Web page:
Metal detectors were installed at legislatures across Switzerland yesterday as the country's much-vaunted "direct democracy" sought to protect itself against madmen. After Thursday's massacre in the cantonal assembly of Zug, flags flew at half mast in memory of the 14 elected members shot in a vendetta stemming from one man's trivial row with a bus driver.
The assailant, 57-year old Friedrich Leibacher, had long been known to the police. He was convicted in 1970 for molesting children and forging documents, and had been sentenced to 18 months.
An unremarkable life followed, with Leibacher working as a salesman. He bought a house in 1987 in the village of Seelisberg, married a woman from the Dominican Republic and raised their daughter. The locals say he was away a lot, and did not get noticed much.
Until 1998. Then one night he had an altercation with a bus driver in Zug, and threatened the man with a gun. That was the encounter Leibacher resolved on Thursday morning, when he walked into the Zug assembly, dressed in blue and black fatigues and combat boots, and heavily armed. He fired several dozen rounds with his semi-automatic, and a few more with his pump-action gun. A pistol and revolver completed his armoury, alongside a canister filled with explosives.
And all because the authorities had refused to take action against the bus driver he had denounced five times. A counter-suit begun by the transport department for defamation was apparently the last straw.
Robert Bisig, the man in charge of the transport department, was the target of Leibacher's rage. "Where is Bisig?" he yelled repeatedly as he emptied one cartridge after another, taking careful aim at the politicians. Mr Bisig was not there, so he survived.
He now speaks with a ghostly voice, and is almost apologetic about his huge luck. "I am struggling to perform my duties, but you can imagine what I feel inside," he told The Independent. "My brother-in-law was seriously injured. That comes on top of everything else." As he tries to avert questions about his escape – "four of us in the canton government survived, I wasn't alone" – drops of sweat gather on his chin, his lips tremble. He forces back tears.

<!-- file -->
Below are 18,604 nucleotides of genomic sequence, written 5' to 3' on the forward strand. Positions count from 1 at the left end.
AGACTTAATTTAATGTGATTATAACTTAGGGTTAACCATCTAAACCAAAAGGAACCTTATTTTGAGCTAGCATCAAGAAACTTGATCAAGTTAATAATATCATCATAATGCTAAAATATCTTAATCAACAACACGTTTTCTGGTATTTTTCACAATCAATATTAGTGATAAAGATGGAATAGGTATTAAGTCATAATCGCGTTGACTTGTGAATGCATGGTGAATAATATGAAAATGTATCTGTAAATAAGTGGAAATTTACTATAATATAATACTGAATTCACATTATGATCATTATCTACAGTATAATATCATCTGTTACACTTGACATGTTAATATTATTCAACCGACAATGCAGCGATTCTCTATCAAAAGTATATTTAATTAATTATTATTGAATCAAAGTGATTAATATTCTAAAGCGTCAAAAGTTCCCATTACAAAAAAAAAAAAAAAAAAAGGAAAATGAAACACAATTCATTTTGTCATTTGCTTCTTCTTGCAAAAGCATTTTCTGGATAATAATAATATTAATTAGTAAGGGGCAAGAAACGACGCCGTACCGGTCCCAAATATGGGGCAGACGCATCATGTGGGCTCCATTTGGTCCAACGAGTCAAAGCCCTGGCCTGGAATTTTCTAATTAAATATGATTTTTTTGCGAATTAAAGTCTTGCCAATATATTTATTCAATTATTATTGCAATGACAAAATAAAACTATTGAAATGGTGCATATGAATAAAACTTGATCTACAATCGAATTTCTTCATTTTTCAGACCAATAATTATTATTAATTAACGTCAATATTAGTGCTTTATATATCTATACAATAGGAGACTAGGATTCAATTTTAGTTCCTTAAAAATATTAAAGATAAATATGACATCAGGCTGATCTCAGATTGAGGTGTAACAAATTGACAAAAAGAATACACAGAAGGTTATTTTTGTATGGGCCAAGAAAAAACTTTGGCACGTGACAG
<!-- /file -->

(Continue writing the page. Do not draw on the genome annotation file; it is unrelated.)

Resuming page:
He had not even known Leibacher. "I never had any personal contact with the assailant," he says. But lots of people did, and the Swiss are asking how, in their closely controlled society, such an unstable person was allowed to roam with all his guns.
To the government's great relief, the semi-automatic that claimed most of the 14 innocent lives was not issued by the army. Most Swiss men take home their guns after military service. But Leibacher had not been conscripted and he had paid for the weapons himself. He had three gun licences.
Nobody, though, seems to have thought that a man who could wave a gun at a bus driver might be unfit to carry one. He had further attracted attention recently by penning far-right pamphlets, denouncing an "avalanche of foreigners" in the country, and praising Christoph Blocher, a populist demagogue.
And yet more signs. After his retirement last year on an invalidity pension, Leibacher's marriage broke up, he sold his house and moved into a one-bedroom flat in Zurich. A local jobcentre reported several unpleasant encounters. Staff had received "massive threats" from Leibacher, the police disclosed yesterday. Yet, as far as they knew, the assailant was given no psychiatric help.
Perhaps nothing could be done. "When someone snaps, we're all vulnerable," said Sonia Daume, who runs a boutique opposite the assembly building in Zug. "There is no security against what happened here."
The regional government has declared a week of mourning from Monday, and put all of its business on ice for the rest of October. As Mr Bisig said, four of the seven-member executive survived, but two of those are in hospital. In all, 15 people are injured, one critically. Mr Bisig has been left in charge of the rump assembly.
Another casualty, though, is the Swiss way of bringing democracy to the people. Switzerland, the Zurich newspaper Tages Anzeiger noted, used to be "a country where government ministers travelled on the tram without bodyguards". On Thursday, that country died. The gates that lead to elected representatives are slamming shut.Reuse content